Whether you are an employer or an employee, knowing the current rules on required benefits is always important. Since the new year brings new changes, it is best practice to check in on changes to these regulations.
As of December 2023, California has updated its paid sick leave requirements. As of January 1st, 2024, all employers must provide employees 40 hours or five days of paid sick leave per year. This requirement is a stark increase from the previous requirement of three days or 24 hours of sick leave.
The distinction between days and hours is also essential, as this will vary by employer. The paid sick leave should be five days of your normal working time but cannot be lower than 40 hours. This means if a normal working day for an employee is 10 hours, they should be allocated 50 hours of paid sick leave to compensate them for those five days. Conversely, if a normal working day for an employee is 6 hours, they would still be entitled to 40 hours of sick leave even though their 5-day period would be 30 hours.
All employees who work for the same employer for 30 consecutive days within a year in California, including part-time, per diem, in-home supportive services (IHSS) providers, and temporary employees, are covered by this law and entitled to receive these hours. Those employed by staffing agencies are also entitled to receive sick leave under California law.
There are some limited exceptions to this regulation. Employees exempt from the paid sick leave law include:
- Individuals employed by an air carrier as a flight deck or cabin crew member, if they receive compensated time off at least equivalent to the requirements of the paid sick leave law.
- Retired annuitants working for governmental entities.
- Employees of railroads.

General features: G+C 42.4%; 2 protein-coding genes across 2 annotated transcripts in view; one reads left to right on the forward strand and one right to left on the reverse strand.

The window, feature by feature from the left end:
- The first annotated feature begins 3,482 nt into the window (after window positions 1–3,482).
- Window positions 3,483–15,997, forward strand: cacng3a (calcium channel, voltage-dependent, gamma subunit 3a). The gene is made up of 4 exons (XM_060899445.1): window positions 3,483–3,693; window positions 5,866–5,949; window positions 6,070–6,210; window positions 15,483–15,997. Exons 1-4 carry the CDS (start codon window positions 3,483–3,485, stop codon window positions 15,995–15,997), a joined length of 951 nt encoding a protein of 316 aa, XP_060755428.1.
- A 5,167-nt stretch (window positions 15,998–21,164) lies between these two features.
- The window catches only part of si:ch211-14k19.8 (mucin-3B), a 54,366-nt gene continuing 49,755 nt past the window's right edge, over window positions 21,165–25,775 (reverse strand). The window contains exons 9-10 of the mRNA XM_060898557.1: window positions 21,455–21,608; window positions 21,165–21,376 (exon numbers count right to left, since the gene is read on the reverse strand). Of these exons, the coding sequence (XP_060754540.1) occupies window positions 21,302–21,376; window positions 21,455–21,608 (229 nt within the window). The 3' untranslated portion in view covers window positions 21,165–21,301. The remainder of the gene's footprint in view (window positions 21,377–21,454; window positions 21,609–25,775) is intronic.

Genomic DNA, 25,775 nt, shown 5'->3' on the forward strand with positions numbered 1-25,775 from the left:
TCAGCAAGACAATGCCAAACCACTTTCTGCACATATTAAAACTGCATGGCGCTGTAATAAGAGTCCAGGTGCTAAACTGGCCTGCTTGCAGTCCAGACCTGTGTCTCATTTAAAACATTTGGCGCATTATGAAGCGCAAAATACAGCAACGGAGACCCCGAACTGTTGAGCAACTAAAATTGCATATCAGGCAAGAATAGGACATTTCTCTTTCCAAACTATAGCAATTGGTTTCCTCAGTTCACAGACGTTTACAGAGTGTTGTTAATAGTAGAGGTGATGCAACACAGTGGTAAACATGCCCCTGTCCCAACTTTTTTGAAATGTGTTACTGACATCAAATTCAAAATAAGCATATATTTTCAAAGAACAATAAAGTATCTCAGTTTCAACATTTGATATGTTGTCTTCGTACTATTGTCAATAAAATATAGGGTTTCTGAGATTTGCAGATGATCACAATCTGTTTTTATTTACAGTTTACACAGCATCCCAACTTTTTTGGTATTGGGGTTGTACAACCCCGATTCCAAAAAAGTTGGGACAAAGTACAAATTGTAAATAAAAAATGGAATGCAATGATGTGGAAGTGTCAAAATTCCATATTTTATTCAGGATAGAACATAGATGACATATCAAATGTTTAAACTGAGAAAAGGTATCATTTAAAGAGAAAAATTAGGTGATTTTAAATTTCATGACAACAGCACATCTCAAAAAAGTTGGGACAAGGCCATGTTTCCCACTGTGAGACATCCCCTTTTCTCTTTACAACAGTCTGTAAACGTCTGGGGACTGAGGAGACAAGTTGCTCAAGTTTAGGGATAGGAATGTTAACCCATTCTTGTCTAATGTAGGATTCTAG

- Employees in the construction industry who are covered by a collective bargaining agreement with specified provisions.
Employees partially exempt from paid sick leave include employees outside the construction industry covered by a collective bargaining agreement (CBA) with specified provisions. However, these workers are still entitled to some paid sick leave under their CBA.
This regulation does not apply to independent contractors paid on a 1099 basis as they are not considered employees under California law.
To be eligible to take sick leave in California, you must work for the same employer for 30 consecutive days within a year and complete a 90-day employment period before taking any sick leave. Paid sick leave should be granted to an employee at the employee’s or a family member’s oral or written request. Employers may not retaliate against employees for requesting or using paid sick leave.
All California employers should ensure the updated California sick leave poster is posted in their businesses. That updated poster can be found here: https://www.dir.ca.gov/dlse/publications/paid_sick_days_poster_template_(11_2014).pdf.
Additionally, for further information, you can visit the frequently asked questions page regarding this regulation on the California Department of Industrial Relations website here: https://www.dir.ca.gov/dlse/paid_sick_leave.htm#:~:text=Does%20paid%20sick%20leave%20apply,law%20with%20some%20narrow%20exceptions.
*This blog post is for informational purposes only and does not constitute legal, financial, or medical advice or the forging of an attorney-client relationship. Please retain the services of an attorney to receive legal advice on how the law applies to your business.